From The Depths – Fundamental Guide + LUA Protocol

From The Depths – Fundamental Guide + LUA Protocol 1 - steamlists.com
From The Depths – Fundamental Guide + LUA Protocol 1 - steamlists.com

A comprehensive guide about how to make sure your vehicle doesn’t behave like a rock.
 
 
For beginners and experts.
 
 

Introduction

There are 3 types of objects in the game:
 
– structures, that don’t move, so we don’t care about them in this guide
 
– fortresses
 
– vehicles
 
 
Let’s get rid of fortresses in the intro: their only “propulsion” block is the fortress turbine. You use either an AI with the fortress maneuver or a fortress controller. You don’t need to set up anything. Fortress turbines use engine power. The further the fortress is from sea level, the more power they require. The more mass, the more power is required. The more fortress turbines, the more efficient they are. If your fortress turbines run out of power, the fortress starts to take damage.
 
 
So keep your fortress at sea level and scale the engine power and the number of fortress turbines with the mass of your fortress. That’s all for fortresses, thanks for coming to my TED talk.
 
 
The rest of the guide is about vehicles.
 
 
 

Fundamentals

Center of mass.
 
 
The center of mass is the where the mass of your vehicle is located in average (it’s a barycenter). You can easily find it in build mode, it’s the blue mass with “Center of mass” written on it.
 
 
From then on, you can abstract your vehicle as a sphere with the center of mass at its center.
 
 
There are 6 possible movements: 3 rotation axes, and 3 thrust axes.
 
– forward/backwards (thrust axis), when your vehicle moves forward and backwards. It’s generated by a thrust aligned with the center of mass behind or in front of it.
 
– strafe right and left (thrust axis), when your vehicle moves right and left. It’s generated by a thrust aligned with the center of mass to the right of left of it.
 
– hover up and down (thrust axis), when your vehicle moves up and down. It’s generated by a thrust aligned with the center of mass below or above it.
 
– yaw right and left (rotation axis), when your vehicle turns right and left. It’s generated by a thrust perpendicular with the center of mass in the horizontal plane.
 
– pitch up and down (rotation axis), when your vehicle looks up and down. It’s generated by a thrust perpendicular with the center of mass in the vertical plane (the one that divides the vehicle into left and right).
 
– roll right and left (rotation axis), when your vehicle leans right and left. It’s generated by a thrust perpendicular with the center of mass in the vertical plane (the one that divides the vehicle into front and back).
 
 
The entire point of propulsion is to control those 6 axes, decide what you want to do with them and how.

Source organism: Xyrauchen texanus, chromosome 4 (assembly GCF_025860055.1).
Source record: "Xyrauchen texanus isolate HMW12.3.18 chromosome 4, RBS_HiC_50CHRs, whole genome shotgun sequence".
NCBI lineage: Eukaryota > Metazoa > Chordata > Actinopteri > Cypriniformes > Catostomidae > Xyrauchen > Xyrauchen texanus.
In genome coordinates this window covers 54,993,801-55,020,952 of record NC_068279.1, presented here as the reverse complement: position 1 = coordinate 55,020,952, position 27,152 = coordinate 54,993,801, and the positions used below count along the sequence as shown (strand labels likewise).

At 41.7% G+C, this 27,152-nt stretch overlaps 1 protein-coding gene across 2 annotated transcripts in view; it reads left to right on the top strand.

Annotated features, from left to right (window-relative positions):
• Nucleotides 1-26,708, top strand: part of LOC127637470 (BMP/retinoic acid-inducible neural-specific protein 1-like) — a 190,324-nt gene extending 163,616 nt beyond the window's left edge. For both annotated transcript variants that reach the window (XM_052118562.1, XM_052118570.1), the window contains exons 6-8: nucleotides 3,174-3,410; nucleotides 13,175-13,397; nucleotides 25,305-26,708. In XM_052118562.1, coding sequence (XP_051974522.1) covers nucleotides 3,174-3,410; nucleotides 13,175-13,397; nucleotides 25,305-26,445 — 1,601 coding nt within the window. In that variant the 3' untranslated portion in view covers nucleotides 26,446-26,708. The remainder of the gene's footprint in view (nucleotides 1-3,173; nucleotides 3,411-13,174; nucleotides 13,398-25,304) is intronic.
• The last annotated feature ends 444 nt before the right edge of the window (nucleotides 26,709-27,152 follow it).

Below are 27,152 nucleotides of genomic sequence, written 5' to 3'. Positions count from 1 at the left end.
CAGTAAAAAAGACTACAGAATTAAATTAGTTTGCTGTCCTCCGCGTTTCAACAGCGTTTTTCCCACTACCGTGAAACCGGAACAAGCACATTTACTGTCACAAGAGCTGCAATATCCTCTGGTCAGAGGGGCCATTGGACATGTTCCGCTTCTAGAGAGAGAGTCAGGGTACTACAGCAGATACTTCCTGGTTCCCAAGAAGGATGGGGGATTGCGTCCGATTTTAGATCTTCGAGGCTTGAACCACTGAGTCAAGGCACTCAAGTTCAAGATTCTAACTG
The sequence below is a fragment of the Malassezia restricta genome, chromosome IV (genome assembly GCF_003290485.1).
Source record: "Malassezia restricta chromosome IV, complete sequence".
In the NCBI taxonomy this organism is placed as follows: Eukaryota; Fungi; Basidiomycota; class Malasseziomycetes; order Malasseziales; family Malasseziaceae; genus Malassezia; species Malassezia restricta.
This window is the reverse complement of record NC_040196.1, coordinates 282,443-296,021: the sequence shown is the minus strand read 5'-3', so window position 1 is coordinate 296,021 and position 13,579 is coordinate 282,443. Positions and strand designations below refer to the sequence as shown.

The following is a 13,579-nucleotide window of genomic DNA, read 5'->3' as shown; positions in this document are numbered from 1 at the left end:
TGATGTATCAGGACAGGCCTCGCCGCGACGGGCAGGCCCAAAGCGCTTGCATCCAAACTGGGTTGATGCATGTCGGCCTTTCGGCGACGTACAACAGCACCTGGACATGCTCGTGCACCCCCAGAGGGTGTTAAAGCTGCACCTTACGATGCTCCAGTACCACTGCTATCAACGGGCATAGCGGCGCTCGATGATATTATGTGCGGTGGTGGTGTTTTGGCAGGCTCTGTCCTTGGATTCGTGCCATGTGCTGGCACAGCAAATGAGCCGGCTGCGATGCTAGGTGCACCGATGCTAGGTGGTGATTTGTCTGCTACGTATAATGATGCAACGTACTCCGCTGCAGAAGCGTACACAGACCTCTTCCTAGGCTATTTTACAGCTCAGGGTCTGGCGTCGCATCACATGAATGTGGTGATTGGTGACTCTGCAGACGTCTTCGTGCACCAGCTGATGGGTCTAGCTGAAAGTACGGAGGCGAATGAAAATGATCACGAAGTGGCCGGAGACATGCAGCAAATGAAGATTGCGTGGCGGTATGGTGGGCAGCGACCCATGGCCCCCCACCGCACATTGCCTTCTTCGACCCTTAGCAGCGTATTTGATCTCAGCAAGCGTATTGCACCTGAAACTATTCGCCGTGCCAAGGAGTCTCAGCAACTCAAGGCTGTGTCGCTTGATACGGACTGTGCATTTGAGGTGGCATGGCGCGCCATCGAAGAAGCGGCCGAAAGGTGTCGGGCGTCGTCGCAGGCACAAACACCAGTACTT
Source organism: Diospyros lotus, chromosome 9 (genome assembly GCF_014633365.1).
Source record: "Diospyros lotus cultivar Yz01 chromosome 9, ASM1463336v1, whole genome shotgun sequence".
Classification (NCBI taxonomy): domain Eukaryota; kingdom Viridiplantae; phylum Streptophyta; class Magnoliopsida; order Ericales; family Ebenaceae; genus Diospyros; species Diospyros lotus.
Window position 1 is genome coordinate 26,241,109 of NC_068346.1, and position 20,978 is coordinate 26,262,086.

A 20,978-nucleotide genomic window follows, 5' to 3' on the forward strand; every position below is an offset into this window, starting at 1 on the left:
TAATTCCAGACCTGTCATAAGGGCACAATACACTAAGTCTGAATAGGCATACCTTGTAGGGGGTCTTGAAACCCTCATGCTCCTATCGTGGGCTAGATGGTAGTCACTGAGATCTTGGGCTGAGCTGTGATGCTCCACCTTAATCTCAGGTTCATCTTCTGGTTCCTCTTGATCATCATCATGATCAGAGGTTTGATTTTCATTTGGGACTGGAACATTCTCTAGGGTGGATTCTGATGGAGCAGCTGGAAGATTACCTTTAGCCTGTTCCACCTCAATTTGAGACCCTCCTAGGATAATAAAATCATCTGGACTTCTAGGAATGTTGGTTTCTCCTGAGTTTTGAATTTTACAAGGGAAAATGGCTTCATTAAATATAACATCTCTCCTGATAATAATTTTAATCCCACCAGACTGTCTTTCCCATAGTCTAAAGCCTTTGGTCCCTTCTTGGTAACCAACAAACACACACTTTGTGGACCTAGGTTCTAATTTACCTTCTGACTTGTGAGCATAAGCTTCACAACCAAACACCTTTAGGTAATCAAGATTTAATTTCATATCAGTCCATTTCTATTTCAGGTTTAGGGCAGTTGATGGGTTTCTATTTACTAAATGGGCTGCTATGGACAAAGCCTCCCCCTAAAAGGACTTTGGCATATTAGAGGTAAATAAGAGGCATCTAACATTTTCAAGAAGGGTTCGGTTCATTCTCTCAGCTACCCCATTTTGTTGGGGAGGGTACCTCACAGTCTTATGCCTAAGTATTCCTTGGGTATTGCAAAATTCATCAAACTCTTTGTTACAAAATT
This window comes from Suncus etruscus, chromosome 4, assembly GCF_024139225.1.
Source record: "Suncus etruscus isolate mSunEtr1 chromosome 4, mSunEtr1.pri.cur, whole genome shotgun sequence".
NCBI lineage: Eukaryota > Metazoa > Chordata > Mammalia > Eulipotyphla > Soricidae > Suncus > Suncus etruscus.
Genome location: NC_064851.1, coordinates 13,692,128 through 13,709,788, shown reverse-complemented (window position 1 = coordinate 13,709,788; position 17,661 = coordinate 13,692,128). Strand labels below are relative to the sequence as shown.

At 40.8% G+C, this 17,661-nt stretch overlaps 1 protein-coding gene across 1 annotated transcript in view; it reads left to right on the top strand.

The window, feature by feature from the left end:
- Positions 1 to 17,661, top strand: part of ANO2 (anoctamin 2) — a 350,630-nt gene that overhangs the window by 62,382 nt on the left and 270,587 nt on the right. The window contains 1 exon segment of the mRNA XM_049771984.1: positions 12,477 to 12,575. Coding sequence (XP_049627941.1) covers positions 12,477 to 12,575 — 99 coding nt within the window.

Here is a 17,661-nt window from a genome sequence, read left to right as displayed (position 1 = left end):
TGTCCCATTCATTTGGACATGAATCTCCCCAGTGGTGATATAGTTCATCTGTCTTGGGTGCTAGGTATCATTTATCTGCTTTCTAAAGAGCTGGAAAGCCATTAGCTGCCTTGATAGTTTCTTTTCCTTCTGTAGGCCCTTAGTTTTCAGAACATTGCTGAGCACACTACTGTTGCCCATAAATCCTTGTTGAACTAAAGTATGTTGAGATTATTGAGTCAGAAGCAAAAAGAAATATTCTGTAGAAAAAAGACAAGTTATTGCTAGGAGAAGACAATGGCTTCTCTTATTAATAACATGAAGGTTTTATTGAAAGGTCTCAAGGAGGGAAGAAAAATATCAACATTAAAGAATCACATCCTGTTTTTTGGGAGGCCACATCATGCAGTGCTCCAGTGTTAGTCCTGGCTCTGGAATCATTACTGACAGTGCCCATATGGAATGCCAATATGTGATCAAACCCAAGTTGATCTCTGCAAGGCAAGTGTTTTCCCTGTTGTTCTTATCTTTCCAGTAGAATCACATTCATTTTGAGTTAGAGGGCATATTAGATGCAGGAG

Thrust:
 
 
Thrust is a force. When applied to a vehicle, it creates acceleration. Acceleration = Thrust/Mass. A vehicle twice heavier will require twice the thrust to have the same acceleration. So here is already a lesson on how to build a vehicle: reducing the mass of a vehicle makes it more nimble.
 
 
Gravity: in FtD, gravity is a downwards force. It stops at around 1200m of altitude and reappears at 1800m.
 
 
Buoyancy: buoyancy is an upwards force applied to every underwater block. It’s the difference between the weight of a block and the weight of the same volume in water. It also works with the helium pump but with air.
 
 
Drag: this is the first thing a bit subtle so far, so keep attention. The speed of your vehicle is separated into 3 components: a forward/backward component, a strafe component and a hover component.
 
 
Drag is a force applied to each of this component individually and here is how it works: it’s a force proportional to the velocity of this axis AND proportional to the frontal drag factor of that component. The drag factor is how aero/hydrodynamic the shape of your vehicle is, and is determined block by block. Some blocks require clearance to apply their drag factor or they will apply full drag. I call frontal drag the face of your vehicle that goes directly into the drag. But here is the subtle thing: there is also a side drag which is strictly proportional to the cross section of the sides.
 
 
What this means: a very narrow but very long plane is going to experience a lot of side drag when moving forwards, which means your vehicle must also be relatively short. So you have to keep a balance between cross section of your vehicle and its length in order to reduce its drag as much as possible.
 
 
Maximum speed:
 
Since drag is proportional to speed, that means maximum speed is reached when thrust is no longer stronger than drag. So maximum speed is when Thrust = Drag. So to increase maximum speed, you have either to increase thrust, or reduce drag, and both of them will find a new balance at a higher speed.
 
 
Top speed: Most propulsion blocks have a top speed value. Top speed is the speed after which the propulsion block suffers a reduction in thrust. So it’s possible to go higher than this top speed but the block will become less and less powerful. Beware: this applies to every propulsion blocks, so if you go really fast and control the rotational axes with propulsion blocks, you can lose control of those axis (because the blocks become too weak).
 
 
 

Propulsion blocks

In this section we will take a look at all the different blocks
 
 
All propulsion blocks have listening axis in their menu. Do not forget about setting them, we will talk more about them in the AI section.
 
 
Dediblades/Heliblades:
 
 
If you put down a spinblock (set in continuous mode) and put heliblades on it, it’s called a rotor. Dediblades are the blocks dedicated to easily do rotors, but they partly work in the same way. The longer the blade, the more efficient it is. Dediblades/heliblades do not require engine power to work, but you can give them some engine power to make them stronger. There is a setting so that the force applied is always upwards regardless of the pitch/roll of the vehicle.